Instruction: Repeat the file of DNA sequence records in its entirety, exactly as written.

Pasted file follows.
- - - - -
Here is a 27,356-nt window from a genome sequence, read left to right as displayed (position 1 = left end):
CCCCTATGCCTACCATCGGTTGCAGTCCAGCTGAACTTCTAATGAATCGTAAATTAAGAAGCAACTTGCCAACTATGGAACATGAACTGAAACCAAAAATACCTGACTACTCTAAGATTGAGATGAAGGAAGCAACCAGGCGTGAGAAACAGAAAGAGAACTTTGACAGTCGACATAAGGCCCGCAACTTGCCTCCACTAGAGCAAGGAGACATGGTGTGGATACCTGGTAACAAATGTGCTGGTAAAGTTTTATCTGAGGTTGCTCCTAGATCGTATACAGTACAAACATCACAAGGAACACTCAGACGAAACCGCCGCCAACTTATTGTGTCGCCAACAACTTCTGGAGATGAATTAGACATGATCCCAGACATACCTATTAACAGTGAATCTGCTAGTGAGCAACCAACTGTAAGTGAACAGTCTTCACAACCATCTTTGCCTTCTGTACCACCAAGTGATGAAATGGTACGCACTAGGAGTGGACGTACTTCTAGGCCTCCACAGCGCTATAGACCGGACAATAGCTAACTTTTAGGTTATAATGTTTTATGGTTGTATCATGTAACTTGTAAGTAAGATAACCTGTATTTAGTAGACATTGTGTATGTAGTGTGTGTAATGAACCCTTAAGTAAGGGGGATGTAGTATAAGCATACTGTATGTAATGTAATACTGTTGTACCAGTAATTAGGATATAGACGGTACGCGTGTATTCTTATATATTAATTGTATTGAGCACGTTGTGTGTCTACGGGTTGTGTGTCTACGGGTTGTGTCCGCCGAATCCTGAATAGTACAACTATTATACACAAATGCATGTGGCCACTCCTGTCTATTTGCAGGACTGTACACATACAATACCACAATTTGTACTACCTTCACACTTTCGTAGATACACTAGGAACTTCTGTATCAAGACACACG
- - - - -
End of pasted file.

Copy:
Here is a 27,356-nt window from a genome sequence, read left to right as displayed (position 1 = left end):
CCCCTATGCCTACCATCGGTTGCAGTCCAGCTGAACTTCTAATGAATCGTAAATTAAGAAGCAACTTGCCAACTATGGAACATGAACTGAAACCAAAAATACCTGACTACTCTAAGATTGAGATGAAGGAAGCAACCAGGCGTGAGAAACAGAAAGAGAACTTTGACAGTCGACATAAGGCCCGCAACTTGCCTCCACTAGAGCAAGGAGACATGGTGTGGATACCTGGTAACAAATGTGCTGGTAAAGTTTTATCTGAGGTTGCTCCTAGATCGTATACAGTACAAACATCACAAGGAACACTCAGACGAAACCGCCGCCAACTTATTGTGTCGCCAACAACTTCTGGAGATGAATTAGACATGATCCCAGACATACCTATTAACAGTGAATCTGCTAGTGAGCAACCAACTGTAAGTGAACAGTCTTCACAACCATCTTTGCCTTCTGTACCACCAAGTGATGAAATGGTACGCACTAGGAGTGGACGTACTTCTAGGCCTCCACAGCGCTATAGACCGGACAATAGCTAACTTTTAGGTTATAATGTTTTATGGTTGTATCATGTAACTTGTAAGTAAGATAACCTGTATTTAGTAGACATTGTGTATGTAGTGTGTGTAATGAACCCTTAAGTAAGGGGGATGTAGTATAAGCATACTGTATGTAATGTAATACTGTTGTACCAGTAATTAGGATATAGACGGTACGCGTGTATTCTTATATATTAATTGTATTGAGCACGTTGTGTGTCTACGGGTTGTGTGTCTACGGGTTGTGTCCGCCGAATCCTGAATAGTACAACTATTATACACAAATGCATGTGGCCACTCCTGTCTATTTGCAGGACTGTACACATACAATACCACAATTTGTACTACCTTCACACTTTCGTAGATACACTAGGAACTTCTGTATCAAGACACACG